When I was a kid, my grandma would often take us to the library. One of my favorite books to get was the D’Aulaires’ Book of Greek Myths. I checked out this book over and over because it was so interesting.
My cousins and I once made a play for my mom about the story of the peacock. Hera is jealous of Zeus. Zeus turns his lover into a cow, and Hera sets her hundred-eyed watchman Argus to guard said cow. Hermes was able to get the cow away and Hera turned Argus into the peacock.
I remember we taped a bunch of paper eyes on my little brother to appear as Argus.
While I was in Greece I was super excited to visit places like the Psychro Cave which was the mythical birthplace of Zeus.
But I learned a lot from the stories of this book. The story of Icarus and Daedalus taught me it’s wise to follow the directions of those who know better. From the story of King Midas, I learned how to keep my priorities. There were plenty of stories that warned against pride and tales of trickery.
One of the stories that always got to me was that of Sisyphus.
Sisyphus was the king of what later became Corinth. Time after time, he would trick the gods. He was able to get a freshwater spring from the river god Asopus by ratting out Zeus while Zeus was hooking up with Asopus’ daughter. Zeus, angered, sent Hades from the underworld to teach him a lesson. Sisyphus chained up Hades, and no one was able to die.
He was able to cheat death twice with his wily ways.
When he finally died of old age, he was sentenced to roll a boulder up a hill, and when near the top, the boulder would roll back to the bottom. For eternity!
And you might know the one about Prometheus. In the myths, he created man from clay and in these myths, fire was only for the gods. Prometheus saw his creations cold and miserable, so he stole fire from Olympus to warm them.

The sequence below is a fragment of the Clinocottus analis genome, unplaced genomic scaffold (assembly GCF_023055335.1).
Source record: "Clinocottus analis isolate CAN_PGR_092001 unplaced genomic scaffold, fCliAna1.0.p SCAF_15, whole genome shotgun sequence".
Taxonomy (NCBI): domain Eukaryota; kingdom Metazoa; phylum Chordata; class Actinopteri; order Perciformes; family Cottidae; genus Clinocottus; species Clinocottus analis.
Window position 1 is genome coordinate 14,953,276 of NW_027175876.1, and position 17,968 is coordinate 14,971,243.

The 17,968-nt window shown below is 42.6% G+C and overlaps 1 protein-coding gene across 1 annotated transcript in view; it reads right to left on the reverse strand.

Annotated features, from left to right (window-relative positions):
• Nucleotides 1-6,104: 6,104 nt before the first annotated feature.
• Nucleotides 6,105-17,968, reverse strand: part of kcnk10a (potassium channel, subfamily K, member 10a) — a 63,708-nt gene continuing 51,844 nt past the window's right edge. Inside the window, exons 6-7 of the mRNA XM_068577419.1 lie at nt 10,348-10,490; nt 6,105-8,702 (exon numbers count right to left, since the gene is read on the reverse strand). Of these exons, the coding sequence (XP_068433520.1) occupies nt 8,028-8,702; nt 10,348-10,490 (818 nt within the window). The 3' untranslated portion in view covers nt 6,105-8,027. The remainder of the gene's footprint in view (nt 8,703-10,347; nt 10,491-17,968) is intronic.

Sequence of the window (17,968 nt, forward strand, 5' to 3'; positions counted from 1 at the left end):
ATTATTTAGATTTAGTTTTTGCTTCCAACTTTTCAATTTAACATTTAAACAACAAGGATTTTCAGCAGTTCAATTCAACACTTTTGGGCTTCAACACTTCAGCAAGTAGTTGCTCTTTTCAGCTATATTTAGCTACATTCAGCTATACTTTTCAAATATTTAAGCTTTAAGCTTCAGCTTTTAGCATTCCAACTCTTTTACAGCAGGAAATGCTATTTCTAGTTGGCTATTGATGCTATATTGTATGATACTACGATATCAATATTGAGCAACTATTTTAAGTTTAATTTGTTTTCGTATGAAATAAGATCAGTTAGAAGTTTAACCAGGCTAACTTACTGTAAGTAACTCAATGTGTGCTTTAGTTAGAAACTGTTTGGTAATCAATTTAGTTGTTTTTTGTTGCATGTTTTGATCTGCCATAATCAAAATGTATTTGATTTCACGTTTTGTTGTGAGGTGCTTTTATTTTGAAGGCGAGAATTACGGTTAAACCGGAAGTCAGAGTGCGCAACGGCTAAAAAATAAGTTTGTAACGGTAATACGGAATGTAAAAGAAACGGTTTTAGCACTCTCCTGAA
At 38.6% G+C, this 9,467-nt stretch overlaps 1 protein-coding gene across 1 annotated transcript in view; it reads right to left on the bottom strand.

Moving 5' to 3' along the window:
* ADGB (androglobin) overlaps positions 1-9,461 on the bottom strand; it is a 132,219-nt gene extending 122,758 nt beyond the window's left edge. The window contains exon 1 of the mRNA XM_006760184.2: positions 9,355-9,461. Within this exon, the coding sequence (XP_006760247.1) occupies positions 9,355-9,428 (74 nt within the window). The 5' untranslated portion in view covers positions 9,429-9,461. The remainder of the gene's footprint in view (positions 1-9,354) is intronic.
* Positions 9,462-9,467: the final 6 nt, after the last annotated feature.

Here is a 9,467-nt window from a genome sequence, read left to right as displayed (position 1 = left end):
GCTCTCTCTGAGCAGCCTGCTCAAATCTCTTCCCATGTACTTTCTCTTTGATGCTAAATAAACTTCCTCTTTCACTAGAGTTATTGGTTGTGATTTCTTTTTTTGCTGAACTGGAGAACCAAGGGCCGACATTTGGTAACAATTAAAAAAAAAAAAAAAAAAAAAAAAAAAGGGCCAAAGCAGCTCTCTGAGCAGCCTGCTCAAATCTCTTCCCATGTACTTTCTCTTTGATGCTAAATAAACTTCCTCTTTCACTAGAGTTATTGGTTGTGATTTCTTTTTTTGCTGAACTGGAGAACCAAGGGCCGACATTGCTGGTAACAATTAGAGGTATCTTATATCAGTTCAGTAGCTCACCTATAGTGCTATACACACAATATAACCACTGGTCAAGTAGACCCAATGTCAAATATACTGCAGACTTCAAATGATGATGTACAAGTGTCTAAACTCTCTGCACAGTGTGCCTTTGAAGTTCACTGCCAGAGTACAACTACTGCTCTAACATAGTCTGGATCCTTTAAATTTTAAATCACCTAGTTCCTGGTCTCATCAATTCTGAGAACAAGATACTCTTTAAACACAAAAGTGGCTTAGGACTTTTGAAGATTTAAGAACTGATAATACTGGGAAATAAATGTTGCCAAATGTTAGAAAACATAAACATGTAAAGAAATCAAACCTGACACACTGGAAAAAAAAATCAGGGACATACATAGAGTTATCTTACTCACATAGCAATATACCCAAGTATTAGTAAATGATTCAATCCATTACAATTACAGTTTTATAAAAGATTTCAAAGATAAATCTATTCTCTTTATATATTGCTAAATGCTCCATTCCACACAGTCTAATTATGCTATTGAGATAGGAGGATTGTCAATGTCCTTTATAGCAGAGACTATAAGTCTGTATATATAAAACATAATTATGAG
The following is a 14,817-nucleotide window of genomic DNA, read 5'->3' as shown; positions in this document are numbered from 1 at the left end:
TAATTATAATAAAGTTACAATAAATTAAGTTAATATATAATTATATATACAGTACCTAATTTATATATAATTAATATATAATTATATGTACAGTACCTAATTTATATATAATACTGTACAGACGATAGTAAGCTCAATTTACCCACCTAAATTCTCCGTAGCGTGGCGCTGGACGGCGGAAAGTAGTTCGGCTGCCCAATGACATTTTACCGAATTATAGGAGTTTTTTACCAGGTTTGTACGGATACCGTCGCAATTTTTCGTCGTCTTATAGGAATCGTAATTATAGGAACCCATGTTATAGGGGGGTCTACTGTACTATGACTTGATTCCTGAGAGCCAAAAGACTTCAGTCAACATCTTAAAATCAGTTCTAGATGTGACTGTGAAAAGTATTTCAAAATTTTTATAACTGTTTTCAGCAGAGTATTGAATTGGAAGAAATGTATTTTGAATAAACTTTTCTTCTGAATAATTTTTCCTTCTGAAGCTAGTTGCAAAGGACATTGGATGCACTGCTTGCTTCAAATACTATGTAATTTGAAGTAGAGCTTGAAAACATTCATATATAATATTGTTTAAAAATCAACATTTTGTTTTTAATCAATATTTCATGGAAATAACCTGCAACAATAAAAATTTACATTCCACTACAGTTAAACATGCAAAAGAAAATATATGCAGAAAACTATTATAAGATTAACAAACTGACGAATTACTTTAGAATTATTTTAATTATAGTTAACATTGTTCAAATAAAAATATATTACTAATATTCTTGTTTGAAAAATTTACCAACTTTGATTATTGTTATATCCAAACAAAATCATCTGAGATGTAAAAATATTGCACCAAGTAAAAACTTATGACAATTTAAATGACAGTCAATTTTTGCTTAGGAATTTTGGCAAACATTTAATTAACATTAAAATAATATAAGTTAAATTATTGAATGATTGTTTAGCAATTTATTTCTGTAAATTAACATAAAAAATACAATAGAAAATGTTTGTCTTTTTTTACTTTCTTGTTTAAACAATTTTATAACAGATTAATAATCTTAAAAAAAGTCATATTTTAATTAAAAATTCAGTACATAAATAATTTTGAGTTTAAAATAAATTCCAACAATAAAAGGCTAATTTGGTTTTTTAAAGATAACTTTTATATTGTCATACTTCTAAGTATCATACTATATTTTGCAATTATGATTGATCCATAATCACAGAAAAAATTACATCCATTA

For his crime, Prometheus was sentenced to being chained to a rock, and every day, an eagle would come to eat his liver. Every day, it would grow back only to be eaten again.
Now, what is interesting about both of these stories is that the ultimate punishment that could be meted out was the punishment of futility. Sisyphus had to roll his rock eternally, and Prometheus, though much more painful, grew a liver back daily only to lose it again.
Futility! When your actions have no meaning. When what you do is useless.
In all the jobs I have had, even selling movie tickets or picture frames as a teenager, I have been lucky enough (maybe deluded enough) to believe I had a purpose. My parents moved a few towns over before my senior year, and I had to have a car and insurance to continue going to finish at the same high school. There was always the alternative of not working and walking to the high school right down the street.
Later on, my purpose was to provide for my family. Through the years that has made commutes seem less, helped me to get along with coworkers easier, and made me more excited about the work I do in general.
When we sold our house and lived in Hawai’i, my boss told me that it would get old looking at a beach. That people need a purpose. He was wrong about the beach getting old; he was correct that I needed something that was fulfilling in my life. That I would be working toward a worthwhile goal.
While on Kaua’i, we were without a car. I would take our car to Safeway to refill our water jugs and take two buses to Walmart or Costco for other groceries. It was always great to be out and about on the island, and though I was providing for my family and loved doing it, I knew it wasn’t a real purpose.
And really, a hundred years after you die will anything you created be around? In five hundred years will anyone remember your name? Your purpose might be meaningless in the span of time. But it might mean everything at the moment to those around you.
So it’s all about your perspective.
Everyone should find some reason and meaning for their life. Indeed, not everyone will find the same thing as fulfilling as someone else will. Finding a purpose or inspiring others to find a purpose in what they do is a part of truly finding enjoyment in one’s life.